A brilliant wild growing dark tea with a smooth and lingering wood taste.
It is prepared in a smilar fashion to a cooked (shou) puer with the exception that the leaves are left to ferment over many years rather than being fully dried. It is made from wild growing leaves (from trees aged 200-800 years old) from Ha Giang province which shares a 270km border with Yunnan.
Sample provided by What-Cha Tea Redefined
Christmas came early at my house. Just before Thanksgiving, a big new box of samples arrived from What-Cha. There was a bit of an altercation between my mailbox, two boxes arriving the same day, and our substitute mail carrier. The contents of my What-Cha box are unharmed. I cannot say the same for the exterior. Speaks well of the bubble wrap packaging on What-Cha's part.
Like a giddy school girl (I don't know what that phrase means either) I tore into the box this morning. I had made up my mind not to sort these in any order. I would just grab the top one and work my way down. Yeah, that was the plan. I don't remember the first I grabbed because my eye saw the one just under it. Dark Tea! Awesome. I haven't had a dark tea in quite a while. So I guess the new rule is I pick the first bag under the top one - ha.
I always make a point of noting the simple layout of the What-Cha sample label. I always check the website for the company description and other information, but it is nice to know I don't have to journey beyond the packaging to know how to brew the tea.
Opening the bag I catch the scent of big old damp logs slowly decaying on the forest floor. There is also another scent that is not charcoal, and not ash either. It is kind of like a log the day after putting the fire out. Somehow that is an insufficient wording, as it is actually a good pleasing scent to my tastes. There is nothing 'off' in the aroma as can be the case with poorly produced leaf.
|Alien Wet Leaf|
Digressing for a moment, as I am prone to do, in anticipation of today's tea, I dismantled my press this morning and gave it a much needed thorough cleansing. It sparkles like new from top to bottom.
The wet leaf fascinated me. I know it is hard to see in the picture, even if you click on it to enlarge. It is so dark, black really. It has a shiny look like a neoprene diving suit. It also has a sharp crystalline texture about its appearance. Of course it is soft and squishy if you play with it (yes, I do that sometimes). The dark shininess of the leaf reminded me of the monster in Alien.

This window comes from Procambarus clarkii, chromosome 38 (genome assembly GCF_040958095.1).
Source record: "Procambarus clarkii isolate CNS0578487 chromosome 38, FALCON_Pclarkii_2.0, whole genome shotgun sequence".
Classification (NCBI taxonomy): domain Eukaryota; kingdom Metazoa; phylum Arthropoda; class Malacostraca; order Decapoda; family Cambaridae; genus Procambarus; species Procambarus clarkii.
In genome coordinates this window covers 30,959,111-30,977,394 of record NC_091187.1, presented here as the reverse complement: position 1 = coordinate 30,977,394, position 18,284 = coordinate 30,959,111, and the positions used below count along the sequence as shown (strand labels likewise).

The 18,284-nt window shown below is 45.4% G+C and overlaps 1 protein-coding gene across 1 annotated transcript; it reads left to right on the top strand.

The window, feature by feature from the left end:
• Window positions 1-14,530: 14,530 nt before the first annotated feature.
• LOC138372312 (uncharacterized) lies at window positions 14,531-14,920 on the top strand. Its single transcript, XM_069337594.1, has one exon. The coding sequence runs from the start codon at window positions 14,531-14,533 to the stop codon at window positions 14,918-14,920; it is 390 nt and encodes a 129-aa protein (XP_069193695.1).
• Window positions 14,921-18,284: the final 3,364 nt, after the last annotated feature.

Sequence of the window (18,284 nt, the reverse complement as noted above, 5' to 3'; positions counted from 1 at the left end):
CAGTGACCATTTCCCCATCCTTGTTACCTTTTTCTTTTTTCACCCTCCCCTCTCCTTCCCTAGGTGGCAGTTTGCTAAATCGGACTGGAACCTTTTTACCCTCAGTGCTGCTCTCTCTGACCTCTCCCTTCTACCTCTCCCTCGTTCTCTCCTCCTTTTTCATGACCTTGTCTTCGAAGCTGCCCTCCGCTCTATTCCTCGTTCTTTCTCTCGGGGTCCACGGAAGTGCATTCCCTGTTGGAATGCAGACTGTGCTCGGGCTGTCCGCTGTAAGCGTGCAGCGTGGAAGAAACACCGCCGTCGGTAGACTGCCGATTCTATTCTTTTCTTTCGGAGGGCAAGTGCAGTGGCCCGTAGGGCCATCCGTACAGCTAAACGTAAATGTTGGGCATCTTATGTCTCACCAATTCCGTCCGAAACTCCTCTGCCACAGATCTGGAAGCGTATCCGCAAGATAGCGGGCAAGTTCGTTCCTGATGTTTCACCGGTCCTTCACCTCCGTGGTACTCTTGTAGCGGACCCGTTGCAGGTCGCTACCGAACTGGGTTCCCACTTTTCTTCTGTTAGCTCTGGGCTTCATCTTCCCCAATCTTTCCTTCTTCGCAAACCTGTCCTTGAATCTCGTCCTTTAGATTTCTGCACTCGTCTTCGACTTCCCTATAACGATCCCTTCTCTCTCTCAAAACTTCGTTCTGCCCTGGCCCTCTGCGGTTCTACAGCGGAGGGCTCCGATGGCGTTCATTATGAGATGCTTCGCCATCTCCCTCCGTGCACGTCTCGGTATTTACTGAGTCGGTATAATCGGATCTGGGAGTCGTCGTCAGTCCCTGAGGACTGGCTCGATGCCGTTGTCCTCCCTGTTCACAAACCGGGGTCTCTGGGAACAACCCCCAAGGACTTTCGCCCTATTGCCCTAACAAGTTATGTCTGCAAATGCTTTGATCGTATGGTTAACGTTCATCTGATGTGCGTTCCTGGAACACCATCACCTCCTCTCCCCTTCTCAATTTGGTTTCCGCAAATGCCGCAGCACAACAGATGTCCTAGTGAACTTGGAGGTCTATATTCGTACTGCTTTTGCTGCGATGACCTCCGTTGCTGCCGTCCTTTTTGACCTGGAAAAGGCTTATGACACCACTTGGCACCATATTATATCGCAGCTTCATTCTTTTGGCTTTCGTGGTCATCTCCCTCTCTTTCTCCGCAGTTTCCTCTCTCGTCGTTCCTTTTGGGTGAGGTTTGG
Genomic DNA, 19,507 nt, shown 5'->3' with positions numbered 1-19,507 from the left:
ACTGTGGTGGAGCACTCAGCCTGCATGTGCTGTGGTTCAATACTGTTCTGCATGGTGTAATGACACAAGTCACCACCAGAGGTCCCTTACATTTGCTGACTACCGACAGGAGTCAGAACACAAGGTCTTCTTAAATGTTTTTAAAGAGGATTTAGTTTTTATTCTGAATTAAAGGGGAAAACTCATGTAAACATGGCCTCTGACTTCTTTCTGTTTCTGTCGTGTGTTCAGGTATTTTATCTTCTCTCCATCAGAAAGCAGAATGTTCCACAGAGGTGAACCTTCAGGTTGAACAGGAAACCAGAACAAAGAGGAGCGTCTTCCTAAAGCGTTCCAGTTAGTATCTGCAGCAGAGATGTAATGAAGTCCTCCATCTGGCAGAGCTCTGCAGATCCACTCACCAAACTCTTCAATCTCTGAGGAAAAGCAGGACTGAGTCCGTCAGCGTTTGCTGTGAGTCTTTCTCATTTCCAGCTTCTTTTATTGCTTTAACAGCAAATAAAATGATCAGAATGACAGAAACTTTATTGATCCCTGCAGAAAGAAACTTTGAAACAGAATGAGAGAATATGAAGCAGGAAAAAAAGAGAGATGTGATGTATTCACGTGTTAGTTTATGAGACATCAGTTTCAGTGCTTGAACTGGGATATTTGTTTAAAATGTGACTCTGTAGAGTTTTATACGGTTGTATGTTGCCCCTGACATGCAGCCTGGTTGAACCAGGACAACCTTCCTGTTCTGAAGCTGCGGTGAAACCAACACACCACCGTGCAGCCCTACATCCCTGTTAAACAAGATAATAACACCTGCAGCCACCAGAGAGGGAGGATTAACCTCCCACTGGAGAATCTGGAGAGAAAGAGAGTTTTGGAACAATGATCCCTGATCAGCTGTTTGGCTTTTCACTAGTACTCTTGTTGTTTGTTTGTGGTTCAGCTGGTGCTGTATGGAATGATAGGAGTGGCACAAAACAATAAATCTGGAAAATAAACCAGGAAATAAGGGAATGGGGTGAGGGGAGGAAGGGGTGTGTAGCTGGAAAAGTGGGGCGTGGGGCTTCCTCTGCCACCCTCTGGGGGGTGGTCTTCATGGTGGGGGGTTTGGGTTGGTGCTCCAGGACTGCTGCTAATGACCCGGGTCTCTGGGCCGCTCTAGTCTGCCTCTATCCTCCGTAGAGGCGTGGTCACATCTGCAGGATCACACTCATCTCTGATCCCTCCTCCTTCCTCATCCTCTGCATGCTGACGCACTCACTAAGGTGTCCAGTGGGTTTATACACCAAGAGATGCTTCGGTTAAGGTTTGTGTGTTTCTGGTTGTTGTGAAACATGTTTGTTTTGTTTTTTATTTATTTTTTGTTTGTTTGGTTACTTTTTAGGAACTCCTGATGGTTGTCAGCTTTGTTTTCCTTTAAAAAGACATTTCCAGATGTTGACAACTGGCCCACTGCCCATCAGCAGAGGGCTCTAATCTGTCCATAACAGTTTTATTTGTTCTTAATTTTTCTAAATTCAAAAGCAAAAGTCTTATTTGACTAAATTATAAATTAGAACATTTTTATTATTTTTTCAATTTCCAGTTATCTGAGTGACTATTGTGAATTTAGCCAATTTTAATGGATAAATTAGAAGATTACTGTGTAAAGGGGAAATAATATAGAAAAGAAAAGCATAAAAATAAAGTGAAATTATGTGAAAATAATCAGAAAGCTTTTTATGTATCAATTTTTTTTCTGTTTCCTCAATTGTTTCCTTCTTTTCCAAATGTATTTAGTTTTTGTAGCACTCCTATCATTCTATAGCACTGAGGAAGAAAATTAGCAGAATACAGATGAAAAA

|A Cup Of Dark Tea|
The taste is wood. Not fresh lumber, but old wood that has begun its transition into rich soil. I am not good at identifying a particular wood but my best guess is cedar. In addition, It does have some spicy notes under the cedar. Like the cup aroma I catch dusty/musty notes that just seem to fit.
Based on the dry aroma, I expected this to have a smoky presence, but that is not really the case. I catch some elements of a charcoal flavor as I exhale. The earthy aftertaste lingers long.
There is no noticeable astringency or bitterness. This is very smooth and easy to sip. I have had far less and far more complex cups of cooked pu-erh. This seems to fit in somewhere in the middle and at the price, would make a solid everyday cup.
You can find Vietnam (Ha Giang) 2007 Wild 'Dark Forest' Dark Tea here.
This morning I grabbed yesterday's leaf and had the second western mug that I didn't have time to prepare before posting the original review. I have changed my mind. I like this even more today. I brewed the second mug for 3 minutes at 200 F. The color is lighter and more caramel than orange. The dusty/musty flavor is still present and rests on top of a stone like taste. Beneath this is a wonderfully sweet fruitiness with cedar and spice notes. Very earthy. Very good. The other thing I notice today is how syrupy thick it feels. This was very good yesterday. Today, maybe I am just more in tuned or something, but I find this cup amazing.